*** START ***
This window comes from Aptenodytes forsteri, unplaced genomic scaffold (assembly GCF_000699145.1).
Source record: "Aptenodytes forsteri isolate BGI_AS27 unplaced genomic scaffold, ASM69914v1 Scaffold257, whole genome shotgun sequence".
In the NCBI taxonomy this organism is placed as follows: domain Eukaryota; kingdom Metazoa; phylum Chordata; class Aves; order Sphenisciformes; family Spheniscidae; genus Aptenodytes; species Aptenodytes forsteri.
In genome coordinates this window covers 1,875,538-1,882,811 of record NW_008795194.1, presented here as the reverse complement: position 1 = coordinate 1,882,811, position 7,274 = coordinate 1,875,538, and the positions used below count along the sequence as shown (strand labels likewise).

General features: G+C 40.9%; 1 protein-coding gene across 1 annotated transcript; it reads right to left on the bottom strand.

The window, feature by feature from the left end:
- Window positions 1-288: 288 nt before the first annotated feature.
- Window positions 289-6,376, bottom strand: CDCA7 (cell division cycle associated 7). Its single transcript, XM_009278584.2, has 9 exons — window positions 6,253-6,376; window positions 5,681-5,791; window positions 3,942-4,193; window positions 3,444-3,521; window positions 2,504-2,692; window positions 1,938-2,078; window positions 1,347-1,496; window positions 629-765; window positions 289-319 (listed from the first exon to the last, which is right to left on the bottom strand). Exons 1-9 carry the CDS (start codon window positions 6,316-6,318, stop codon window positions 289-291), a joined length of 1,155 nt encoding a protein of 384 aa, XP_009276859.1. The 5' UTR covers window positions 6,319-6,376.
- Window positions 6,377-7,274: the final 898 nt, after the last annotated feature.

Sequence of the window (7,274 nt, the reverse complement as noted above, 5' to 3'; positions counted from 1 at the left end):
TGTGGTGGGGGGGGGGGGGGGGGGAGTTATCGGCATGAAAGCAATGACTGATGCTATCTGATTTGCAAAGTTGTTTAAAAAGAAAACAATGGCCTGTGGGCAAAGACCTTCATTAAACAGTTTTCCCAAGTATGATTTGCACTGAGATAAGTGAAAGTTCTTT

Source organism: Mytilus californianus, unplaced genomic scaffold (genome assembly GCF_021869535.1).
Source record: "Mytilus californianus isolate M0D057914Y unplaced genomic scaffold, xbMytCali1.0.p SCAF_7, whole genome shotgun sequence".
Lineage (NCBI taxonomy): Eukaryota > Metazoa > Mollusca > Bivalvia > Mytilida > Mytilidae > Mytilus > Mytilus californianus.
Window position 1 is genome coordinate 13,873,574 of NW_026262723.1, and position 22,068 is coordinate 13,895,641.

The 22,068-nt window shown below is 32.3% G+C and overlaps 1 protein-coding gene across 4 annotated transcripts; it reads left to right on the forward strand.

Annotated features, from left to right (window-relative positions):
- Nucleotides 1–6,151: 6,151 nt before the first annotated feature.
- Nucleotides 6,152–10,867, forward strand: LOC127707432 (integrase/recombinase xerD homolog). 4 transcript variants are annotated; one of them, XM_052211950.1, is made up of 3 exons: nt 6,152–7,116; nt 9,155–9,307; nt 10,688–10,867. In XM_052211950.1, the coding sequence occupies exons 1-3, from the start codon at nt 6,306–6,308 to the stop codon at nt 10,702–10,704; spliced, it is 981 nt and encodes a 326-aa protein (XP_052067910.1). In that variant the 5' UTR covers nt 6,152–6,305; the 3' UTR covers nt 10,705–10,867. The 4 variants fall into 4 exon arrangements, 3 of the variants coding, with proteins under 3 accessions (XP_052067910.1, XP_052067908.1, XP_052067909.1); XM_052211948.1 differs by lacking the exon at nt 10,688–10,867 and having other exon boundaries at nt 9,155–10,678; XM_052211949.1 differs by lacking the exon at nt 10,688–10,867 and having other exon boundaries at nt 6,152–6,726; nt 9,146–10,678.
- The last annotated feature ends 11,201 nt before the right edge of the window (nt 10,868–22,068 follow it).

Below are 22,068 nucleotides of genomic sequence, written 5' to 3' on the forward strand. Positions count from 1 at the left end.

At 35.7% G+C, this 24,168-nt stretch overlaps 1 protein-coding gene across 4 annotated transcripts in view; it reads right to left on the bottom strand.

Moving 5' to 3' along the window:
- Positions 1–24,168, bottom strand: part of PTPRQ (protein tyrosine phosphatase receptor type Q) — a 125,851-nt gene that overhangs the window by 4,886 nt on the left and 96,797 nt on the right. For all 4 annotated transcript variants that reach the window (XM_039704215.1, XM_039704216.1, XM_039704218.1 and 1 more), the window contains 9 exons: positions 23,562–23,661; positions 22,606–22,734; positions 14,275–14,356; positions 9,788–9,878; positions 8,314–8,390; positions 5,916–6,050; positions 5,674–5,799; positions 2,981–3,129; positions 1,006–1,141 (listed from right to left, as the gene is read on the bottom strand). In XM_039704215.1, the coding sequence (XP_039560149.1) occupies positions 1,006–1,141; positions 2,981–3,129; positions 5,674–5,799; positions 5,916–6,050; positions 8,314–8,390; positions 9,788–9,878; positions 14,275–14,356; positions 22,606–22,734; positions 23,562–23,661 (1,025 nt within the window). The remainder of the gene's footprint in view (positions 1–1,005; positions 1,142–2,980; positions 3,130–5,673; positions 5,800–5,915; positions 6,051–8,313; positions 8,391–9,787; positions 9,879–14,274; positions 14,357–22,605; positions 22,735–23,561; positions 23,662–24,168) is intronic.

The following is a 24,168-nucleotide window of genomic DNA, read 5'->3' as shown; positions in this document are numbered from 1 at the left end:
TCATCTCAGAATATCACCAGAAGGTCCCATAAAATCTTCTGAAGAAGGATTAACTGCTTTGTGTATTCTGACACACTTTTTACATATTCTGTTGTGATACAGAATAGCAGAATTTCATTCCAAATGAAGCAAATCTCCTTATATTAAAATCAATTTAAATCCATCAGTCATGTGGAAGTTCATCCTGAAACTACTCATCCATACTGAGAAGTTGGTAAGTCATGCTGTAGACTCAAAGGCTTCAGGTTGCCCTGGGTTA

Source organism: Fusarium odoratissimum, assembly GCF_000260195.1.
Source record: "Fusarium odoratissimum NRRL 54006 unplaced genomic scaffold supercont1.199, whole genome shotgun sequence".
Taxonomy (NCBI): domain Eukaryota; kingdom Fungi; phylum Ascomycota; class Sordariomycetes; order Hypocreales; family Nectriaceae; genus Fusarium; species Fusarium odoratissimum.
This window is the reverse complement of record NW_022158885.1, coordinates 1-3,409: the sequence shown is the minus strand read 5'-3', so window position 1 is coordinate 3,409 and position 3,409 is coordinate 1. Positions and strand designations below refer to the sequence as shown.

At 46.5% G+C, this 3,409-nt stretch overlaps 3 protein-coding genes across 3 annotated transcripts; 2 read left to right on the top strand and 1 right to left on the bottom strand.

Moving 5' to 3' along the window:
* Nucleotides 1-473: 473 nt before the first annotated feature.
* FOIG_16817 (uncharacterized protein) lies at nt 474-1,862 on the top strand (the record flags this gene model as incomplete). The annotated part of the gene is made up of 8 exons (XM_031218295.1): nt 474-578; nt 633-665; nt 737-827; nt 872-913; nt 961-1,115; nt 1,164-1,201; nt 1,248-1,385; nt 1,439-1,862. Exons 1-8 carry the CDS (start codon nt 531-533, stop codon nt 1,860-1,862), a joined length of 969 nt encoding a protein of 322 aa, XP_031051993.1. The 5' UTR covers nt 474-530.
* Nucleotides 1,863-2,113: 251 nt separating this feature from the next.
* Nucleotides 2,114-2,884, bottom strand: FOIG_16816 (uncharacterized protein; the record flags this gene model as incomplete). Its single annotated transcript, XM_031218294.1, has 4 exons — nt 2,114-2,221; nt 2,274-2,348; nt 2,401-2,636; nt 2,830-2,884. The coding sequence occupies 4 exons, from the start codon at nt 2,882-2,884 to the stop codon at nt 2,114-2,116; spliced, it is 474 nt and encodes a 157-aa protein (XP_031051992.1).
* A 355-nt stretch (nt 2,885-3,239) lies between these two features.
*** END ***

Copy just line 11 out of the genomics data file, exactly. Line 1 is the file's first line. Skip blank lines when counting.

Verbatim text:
TGTGGTGGGGGGGGGGGGGGGGGGAGTTATCGGCATGAAAGCAATGACTGATGCTATCTGATTTGCAAAGTTGTTTAAAAAGAAAACAATGGCCTGTGGGCAAAGACCTTCATTAAACAGTTTTCCCAAGTATGATTTGCACTGAGATAAGTGAAAGTTCTTT